The study by our researcher Paulo Baganha (CESAM/DGEO), part of a consortium led by the European Space Agency (ESA), has been featured in national media. This program, launched by ESA to monitor European coastal erosion from space, is coordinated in Portugal by the University of Aveiro (UA).
As Paulo Baganha stated in a press release, “trends of shoreline retreat are evident in many European coastal areas.” In Portugal, for example, the sandy stretch between Óbidos Lagoon and Baleal Beach is retreating at a rate of about 2.1 meters per year. Along the Costa da Caparica, the beach shoreline is receding by around 2.5 meters per year. The rates of coastline retreat between Troia and Sines and various points along the Algarve coast are also concerning. These are some of the national coastal erosion points detected by the “Space for Shore” program.
For four years, over 70 scientific and coastal management organizations from the six member countries of the program (France, Germany, Portugal, Greece, Romania, and Norway) shared their concerns and expressed the need for regular data and information to characterize coastal dynamics, assess the evolution of erosion risk, and the vulnerability of coastal areas to climate change. This work covered 4,500 kilometers of coastline in these six countries, from the Mediterranean and Black Sea coasts, through the Atlantic-Channel-Manche-North Sea coasts, to the Arctic (Svalbard Archipelago).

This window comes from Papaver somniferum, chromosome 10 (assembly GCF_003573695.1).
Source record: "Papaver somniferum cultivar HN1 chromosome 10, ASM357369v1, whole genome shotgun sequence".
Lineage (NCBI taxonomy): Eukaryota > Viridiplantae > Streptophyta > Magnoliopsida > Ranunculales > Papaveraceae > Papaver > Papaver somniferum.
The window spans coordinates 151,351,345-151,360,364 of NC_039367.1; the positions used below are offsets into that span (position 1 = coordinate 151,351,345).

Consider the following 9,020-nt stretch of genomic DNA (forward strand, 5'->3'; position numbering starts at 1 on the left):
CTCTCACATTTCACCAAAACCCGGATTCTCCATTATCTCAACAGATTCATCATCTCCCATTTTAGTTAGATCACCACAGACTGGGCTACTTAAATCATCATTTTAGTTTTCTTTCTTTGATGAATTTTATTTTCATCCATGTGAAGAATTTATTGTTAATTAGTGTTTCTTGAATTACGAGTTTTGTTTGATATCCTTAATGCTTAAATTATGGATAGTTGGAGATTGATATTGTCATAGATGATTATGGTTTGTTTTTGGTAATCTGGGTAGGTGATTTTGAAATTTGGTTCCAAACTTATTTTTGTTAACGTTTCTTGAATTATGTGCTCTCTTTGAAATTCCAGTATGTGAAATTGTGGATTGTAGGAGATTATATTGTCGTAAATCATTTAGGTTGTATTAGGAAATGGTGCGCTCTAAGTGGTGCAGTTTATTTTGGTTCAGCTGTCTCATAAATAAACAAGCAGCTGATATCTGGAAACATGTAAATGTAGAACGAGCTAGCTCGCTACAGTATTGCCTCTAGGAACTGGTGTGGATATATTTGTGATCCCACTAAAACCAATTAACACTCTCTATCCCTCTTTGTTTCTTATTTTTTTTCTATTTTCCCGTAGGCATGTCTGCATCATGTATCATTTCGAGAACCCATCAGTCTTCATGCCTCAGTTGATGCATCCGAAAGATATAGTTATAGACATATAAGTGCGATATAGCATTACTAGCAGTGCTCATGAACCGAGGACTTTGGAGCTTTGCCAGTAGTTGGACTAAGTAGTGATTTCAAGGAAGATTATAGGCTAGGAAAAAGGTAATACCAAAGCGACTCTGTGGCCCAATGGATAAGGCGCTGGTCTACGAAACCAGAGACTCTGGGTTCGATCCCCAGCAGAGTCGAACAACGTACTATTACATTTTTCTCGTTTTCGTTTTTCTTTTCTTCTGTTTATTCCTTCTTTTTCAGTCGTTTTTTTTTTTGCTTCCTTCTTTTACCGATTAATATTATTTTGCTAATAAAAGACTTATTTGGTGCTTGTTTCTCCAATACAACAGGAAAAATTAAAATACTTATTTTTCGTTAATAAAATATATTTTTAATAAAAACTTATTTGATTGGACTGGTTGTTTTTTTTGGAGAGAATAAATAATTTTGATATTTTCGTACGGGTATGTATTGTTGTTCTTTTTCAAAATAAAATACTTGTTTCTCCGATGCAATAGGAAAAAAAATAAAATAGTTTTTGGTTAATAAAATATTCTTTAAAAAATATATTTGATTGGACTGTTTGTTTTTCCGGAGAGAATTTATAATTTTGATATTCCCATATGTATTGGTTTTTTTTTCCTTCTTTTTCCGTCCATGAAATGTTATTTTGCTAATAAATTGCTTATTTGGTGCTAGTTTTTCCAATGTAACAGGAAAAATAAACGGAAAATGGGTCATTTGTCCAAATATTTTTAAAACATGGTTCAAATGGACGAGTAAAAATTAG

For each of the European countries participating in this study, Paula Baganha points out, “several indicators of coastal erosion were produced, including the maximum wash-up line, the baseline of the dune, the position of the base and crest of rocky cliffs.” Climate change, increased severity and persistence of storms, and the general trend of rising sea levels seem to anticipate concerning scenarios of coastal erosion if concerted mitigation policies are not adopted.
However, “despite the erosive trend in most of the Portuguese coast, it is observed that, in certain locations, measures taken by coastal managers show positive results, such as in Nazaré or the beaches south of Costa da Caparica,” points out Paulo Baganha Baptista.
The end of funding for this project by the European Space Agency does not mean that indicators of coastal erosion will cease to be generated. Paula Baganha reminds us that “the provision of dedicated services for the entire national territory, in nearly real-time, of the various coastal erosion indicators considered in this project, for which specific algorithms have been developed for automatic calculation, is being studied for the community of users interested in coastal management.”
Text by: CESAM based on content from the University of Aveiro